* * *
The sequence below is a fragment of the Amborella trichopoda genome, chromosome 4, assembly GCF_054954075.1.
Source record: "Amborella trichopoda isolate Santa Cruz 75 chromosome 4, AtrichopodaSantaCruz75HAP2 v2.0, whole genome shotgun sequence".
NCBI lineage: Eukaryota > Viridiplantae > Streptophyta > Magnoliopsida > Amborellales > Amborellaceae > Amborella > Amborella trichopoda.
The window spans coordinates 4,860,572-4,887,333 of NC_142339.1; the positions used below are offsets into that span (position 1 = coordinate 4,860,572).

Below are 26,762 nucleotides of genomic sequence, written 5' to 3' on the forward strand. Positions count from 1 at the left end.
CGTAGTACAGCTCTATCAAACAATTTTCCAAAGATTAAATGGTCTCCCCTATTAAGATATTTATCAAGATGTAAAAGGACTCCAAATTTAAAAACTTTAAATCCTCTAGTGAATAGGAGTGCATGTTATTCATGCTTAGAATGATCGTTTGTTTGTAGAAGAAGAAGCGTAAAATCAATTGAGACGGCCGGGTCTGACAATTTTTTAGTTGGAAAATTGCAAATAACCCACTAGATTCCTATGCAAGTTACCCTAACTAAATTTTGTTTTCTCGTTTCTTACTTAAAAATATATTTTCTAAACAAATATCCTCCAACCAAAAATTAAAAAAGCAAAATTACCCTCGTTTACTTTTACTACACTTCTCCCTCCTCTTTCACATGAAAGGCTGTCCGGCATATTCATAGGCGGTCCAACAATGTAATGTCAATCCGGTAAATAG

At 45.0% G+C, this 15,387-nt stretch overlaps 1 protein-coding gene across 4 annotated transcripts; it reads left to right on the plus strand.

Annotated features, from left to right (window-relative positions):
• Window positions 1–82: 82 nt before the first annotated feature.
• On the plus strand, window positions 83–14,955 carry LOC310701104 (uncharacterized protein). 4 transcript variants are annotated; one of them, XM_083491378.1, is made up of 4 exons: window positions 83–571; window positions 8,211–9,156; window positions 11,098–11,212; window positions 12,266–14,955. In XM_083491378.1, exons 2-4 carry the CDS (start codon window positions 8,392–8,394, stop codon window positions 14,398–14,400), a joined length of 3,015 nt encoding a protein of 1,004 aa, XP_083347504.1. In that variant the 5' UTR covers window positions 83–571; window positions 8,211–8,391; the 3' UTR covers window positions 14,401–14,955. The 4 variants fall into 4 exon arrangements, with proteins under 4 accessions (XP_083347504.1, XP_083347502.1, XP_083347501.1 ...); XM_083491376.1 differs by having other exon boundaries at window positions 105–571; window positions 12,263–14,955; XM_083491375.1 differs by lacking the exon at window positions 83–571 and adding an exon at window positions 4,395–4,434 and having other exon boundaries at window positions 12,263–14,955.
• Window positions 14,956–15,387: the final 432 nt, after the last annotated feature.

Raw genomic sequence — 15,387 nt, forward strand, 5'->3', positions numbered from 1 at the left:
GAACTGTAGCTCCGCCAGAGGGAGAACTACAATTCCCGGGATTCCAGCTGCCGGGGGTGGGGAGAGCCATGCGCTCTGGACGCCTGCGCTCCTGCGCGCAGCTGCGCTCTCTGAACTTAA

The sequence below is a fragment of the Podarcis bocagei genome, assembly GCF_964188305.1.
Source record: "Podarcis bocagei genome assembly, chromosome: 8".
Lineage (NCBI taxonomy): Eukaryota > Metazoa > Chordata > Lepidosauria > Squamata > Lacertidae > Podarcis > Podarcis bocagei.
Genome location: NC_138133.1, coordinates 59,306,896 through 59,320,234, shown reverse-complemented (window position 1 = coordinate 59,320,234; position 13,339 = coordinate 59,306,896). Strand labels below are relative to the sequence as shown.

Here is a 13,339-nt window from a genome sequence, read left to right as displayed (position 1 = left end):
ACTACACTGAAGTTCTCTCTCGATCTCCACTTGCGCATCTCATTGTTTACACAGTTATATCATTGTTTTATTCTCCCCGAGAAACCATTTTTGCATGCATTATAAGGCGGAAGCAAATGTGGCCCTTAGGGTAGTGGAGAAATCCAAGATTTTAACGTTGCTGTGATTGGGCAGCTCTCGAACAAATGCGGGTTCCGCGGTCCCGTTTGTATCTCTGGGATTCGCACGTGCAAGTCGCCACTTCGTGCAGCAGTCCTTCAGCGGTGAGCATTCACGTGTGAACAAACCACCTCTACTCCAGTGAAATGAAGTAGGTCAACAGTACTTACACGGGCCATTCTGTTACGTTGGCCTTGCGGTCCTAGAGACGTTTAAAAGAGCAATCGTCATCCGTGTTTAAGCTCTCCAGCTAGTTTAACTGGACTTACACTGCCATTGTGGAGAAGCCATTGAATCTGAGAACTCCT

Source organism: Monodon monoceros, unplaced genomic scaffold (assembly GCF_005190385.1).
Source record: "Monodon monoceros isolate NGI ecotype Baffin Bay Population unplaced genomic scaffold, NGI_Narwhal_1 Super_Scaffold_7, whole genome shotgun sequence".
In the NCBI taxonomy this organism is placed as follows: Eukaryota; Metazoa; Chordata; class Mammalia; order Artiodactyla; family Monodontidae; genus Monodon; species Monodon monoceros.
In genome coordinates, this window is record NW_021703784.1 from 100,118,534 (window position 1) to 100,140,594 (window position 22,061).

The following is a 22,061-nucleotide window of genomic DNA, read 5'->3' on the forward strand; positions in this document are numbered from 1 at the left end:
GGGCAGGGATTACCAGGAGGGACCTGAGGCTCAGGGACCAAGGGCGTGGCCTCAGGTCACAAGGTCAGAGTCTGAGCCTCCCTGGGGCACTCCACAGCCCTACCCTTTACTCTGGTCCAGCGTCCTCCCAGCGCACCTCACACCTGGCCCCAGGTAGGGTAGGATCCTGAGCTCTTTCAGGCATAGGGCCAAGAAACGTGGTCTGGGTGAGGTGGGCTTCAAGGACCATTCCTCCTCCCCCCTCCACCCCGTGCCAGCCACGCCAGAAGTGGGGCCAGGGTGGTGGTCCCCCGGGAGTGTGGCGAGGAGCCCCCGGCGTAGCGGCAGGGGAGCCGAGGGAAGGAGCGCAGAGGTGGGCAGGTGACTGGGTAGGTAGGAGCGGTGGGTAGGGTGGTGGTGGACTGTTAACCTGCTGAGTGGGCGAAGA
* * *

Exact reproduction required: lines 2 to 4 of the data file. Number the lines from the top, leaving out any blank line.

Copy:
Source record: "Amborella trichopoda isolate Santa Cruz 75 chromosome 4, AtrichopodaSantaCruz75HAP2 v2.0, whole genome shotgun sequence".
NCBI lineage: Eukaryota > Viridiplantae > Streptophyta > Magnoliopsida > Amborellales > Amborellaceae > Amborella > Amborella trichopoda.
The window spans coordinates 4,860,572-4,887,333 of NC_142339.1; the positions used below are offsets into that span (position 1 = coordinate 4,860,572).